Exploring the Role of Networks in the Creative Economy of North East England: Economic and Cultural Dynamics

Research output: Chapter in Book/Report/Conference proceedingChapter

16 Citations (Scopus)
1 Downloads (Pure)

Abstract

This chapter examines Detroit techno music production by utilizing the lenses of Martin Luther King’s Beloved Community and community-based proposals for rebuilding Detroit, which recognize that large-scale industrial production will not be coming back to the city. In light of the limited opportunities in the formal economy for city youth, the threat of illegal drugs and alcohol, and the defunding of arts programs in the public schools, Detroit’s techno community has been active in fostering the next generation of musicians while producing a critical alternative to mainstream urban music that glorifies violence and programs failure. To ensure the future for such young musicians by protecting the Detroit techno brand, Detroit’s techno community has also worked to emphasize Detroit both as the place where techno was born but also as a current creative force in the music. Detroit’s globally recognized techno musical production highlights a creative and mutually supportive community that has long been part of the city that has inspired its artists, even as Detroit and Michigan have largely overlooked them in favor of initiatives aimed at attracting footloose creative workers.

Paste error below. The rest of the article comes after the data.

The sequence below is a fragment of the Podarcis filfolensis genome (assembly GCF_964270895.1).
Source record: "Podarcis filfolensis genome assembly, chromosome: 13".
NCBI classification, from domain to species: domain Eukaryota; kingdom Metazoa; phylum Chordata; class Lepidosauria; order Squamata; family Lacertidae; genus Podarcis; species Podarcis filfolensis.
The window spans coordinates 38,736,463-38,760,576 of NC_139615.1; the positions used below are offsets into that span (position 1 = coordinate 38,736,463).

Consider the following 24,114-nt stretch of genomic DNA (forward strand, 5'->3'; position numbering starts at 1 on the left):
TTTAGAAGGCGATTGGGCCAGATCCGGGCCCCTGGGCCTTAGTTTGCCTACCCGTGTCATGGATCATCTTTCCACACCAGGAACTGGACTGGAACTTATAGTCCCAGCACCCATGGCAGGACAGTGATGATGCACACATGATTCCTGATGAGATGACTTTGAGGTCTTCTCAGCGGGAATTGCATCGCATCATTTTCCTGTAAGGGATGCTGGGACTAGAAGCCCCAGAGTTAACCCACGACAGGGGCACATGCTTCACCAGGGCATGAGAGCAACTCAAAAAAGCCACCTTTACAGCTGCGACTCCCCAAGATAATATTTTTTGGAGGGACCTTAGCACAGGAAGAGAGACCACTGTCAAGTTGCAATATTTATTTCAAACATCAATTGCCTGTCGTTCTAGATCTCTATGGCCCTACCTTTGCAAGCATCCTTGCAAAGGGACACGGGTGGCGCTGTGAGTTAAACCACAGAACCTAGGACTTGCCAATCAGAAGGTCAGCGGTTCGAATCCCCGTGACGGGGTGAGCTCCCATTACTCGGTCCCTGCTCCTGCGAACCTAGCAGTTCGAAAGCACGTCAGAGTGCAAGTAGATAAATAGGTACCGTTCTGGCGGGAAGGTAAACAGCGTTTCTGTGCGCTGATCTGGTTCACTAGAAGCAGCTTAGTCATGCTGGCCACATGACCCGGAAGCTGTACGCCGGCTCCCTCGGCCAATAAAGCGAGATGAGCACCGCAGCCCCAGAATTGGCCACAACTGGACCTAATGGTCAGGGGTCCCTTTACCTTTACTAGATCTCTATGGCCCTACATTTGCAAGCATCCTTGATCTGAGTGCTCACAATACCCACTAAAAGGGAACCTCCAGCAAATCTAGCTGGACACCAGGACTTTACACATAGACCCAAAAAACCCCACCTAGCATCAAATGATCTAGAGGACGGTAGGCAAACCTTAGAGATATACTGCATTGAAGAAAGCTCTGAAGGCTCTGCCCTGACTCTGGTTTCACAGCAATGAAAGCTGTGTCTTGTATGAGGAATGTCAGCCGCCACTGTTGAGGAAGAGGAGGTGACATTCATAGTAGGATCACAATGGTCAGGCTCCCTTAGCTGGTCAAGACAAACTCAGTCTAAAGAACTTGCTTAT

Original languageEnglish
Title of host publicationEncounters and engagements between economic and cultural geography
EditorsBarney Warf
PublisherSpringer
Pages143-157
Number of pages15
Volume104
Edition1
ISBN (Electronic)978-94-007-2975-9
ISBN (Print)978-94-007-2974-2, 978-94-007-9746-8
DOIs
Publication statusPublished - 2012

Cite this